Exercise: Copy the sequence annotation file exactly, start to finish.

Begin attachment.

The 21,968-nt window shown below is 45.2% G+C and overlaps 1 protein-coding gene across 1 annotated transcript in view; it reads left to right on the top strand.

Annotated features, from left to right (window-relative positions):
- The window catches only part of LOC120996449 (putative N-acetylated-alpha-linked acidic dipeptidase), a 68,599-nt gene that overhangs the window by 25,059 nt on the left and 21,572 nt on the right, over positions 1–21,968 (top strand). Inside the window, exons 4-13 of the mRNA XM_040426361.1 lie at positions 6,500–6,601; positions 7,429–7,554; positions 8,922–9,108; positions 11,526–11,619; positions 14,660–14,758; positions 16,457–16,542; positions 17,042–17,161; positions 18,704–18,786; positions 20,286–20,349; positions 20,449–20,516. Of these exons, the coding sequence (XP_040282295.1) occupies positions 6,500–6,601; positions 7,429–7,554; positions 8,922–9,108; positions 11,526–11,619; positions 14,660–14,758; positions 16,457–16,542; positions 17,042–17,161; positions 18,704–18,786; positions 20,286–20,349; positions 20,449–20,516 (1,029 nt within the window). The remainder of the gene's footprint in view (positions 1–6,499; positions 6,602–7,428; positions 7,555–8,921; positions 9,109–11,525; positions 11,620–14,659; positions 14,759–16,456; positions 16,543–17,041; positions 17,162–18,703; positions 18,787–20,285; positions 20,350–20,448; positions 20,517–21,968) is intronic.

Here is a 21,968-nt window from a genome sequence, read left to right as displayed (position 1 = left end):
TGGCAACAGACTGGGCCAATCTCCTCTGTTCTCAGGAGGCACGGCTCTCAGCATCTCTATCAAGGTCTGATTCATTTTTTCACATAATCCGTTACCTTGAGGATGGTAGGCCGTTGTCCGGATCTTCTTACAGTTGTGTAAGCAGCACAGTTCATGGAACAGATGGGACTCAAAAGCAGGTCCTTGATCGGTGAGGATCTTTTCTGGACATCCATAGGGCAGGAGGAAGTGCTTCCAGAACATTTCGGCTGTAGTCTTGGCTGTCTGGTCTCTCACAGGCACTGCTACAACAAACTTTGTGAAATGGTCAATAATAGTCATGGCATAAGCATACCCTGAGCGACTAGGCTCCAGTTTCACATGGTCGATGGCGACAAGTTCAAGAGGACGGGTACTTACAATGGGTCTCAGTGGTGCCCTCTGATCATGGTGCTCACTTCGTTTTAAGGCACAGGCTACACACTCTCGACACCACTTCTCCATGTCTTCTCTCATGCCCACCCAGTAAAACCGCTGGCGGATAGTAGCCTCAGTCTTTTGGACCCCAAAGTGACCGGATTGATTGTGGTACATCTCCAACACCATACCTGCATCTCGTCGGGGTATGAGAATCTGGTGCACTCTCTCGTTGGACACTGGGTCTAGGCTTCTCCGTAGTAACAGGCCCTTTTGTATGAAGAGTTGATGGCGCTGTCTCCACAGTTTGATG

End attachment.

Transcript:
The 21,968-nt window shown below is 45.2% G+C and overlaps 1 protein-coding gene across 1 annotated transcript in view; it reads left to right on the top strand.

Annotated features, from left to right (window-relative positions):
- The window catches only part of LOC120996449 (putative N-acetylated-alpha-linked acidic dipeptidase), a 68,599-nt gene that overhangs the window by 25,059 nt on the left and 21,572 nt on the right, over positions 1–21,968 (top strand). Inside the window, exons 4-13 of the mRNA XM_040426361.1 lie at positions 6,500–6,601; positions 7,429–7,554; positions 8,922–9,108; positions 11,526–11,619; positions 14,660–14,758; positions 16,457–16,542; positions 17,042–17,161; positions 18,704–18,786; positions 20,286–20,349; positions 20,449–20,516. Of these exons, the coding sequence (XP_040282295.1) occupies positions 6,500–6,601; positions 7,429–7,554; positions 8,922–9,108; positions 11,526–11,619; positions 14,660–14,758; positions 16,457–16,542; positions 17,042–17,161; positions 18,704–18,786; positions 20,286–20,349; positions 20,449–20,516 (1,029 nt within the window). The remainder of the gene's footprint in view (positions 1–6,499; positions 6,602–7,428; positions 7,555–8,921; positions 9,109–11,525; positions 11,620–14,659; positions 14,759–16,456; positions 16,543–17,041; positions 17,162–18,703; positions 18,787–20,285; positions 20,350–20,448; positions 20,517–21,968) is intronic.

Here is a 21,968-nt window from a genome sequence, read left to right as displayed (position 1 = left end):
TGGCAACAGACTGGGCCAATCTCCTCTGTTCTCAGGAGGCACGGCTCTCAGCATCTCTATCAAGGTCTGATTCATTTTTTCACATAATCCGTTACCTTGAGGATGGTAGGCCGTTGTCCGGATCTTCTTACAGTTGTGTAAGCAGCACAGTTCATGGAACAGATGGGACTCAAAAGCAGGTCCTTGATCGGTGAGGATCTTTTCTGGACATCCATAGGGCAGGAGGAAGTGCTTCCAGAACATTTCGGCTGTAGTCTTGGCTGTCTGGTCTCTCACAGGCACTGCTACAACAAACTTTGTGAAATGGTCAATAATAGTCATGGCATAAGCATACCCTGAGCGACTAGGCTCCAGTTTCACATGGTCGATGGCGACAAGTTCAAGAGGACGGGTACTTACAATGGGTCTCAGTGGTGCCCTCTGATCATGGTGCTCACTTCGTTTTAAGGCACAGGCTACACACTCTCGACACCACTTCTCCATGTCTTCTCTCATGCCCACCCAGTAAAACCGCTGGCGGATAGTAGCCTCAGTCTTTTGGACCCCAAAGTGACCGGATTGATTGTGGTACATCTCCAACACCATACCTGCATCTCGTCGGGGTATGAGAATCTGGTGCACTCTCTCGTTGGACACTGGGTCTAGGCTTCTCCGTAGTAACAGGCCCTTTTGTATGAAGAGTTGATGGCGCTGTCTCCACAGTTTGATG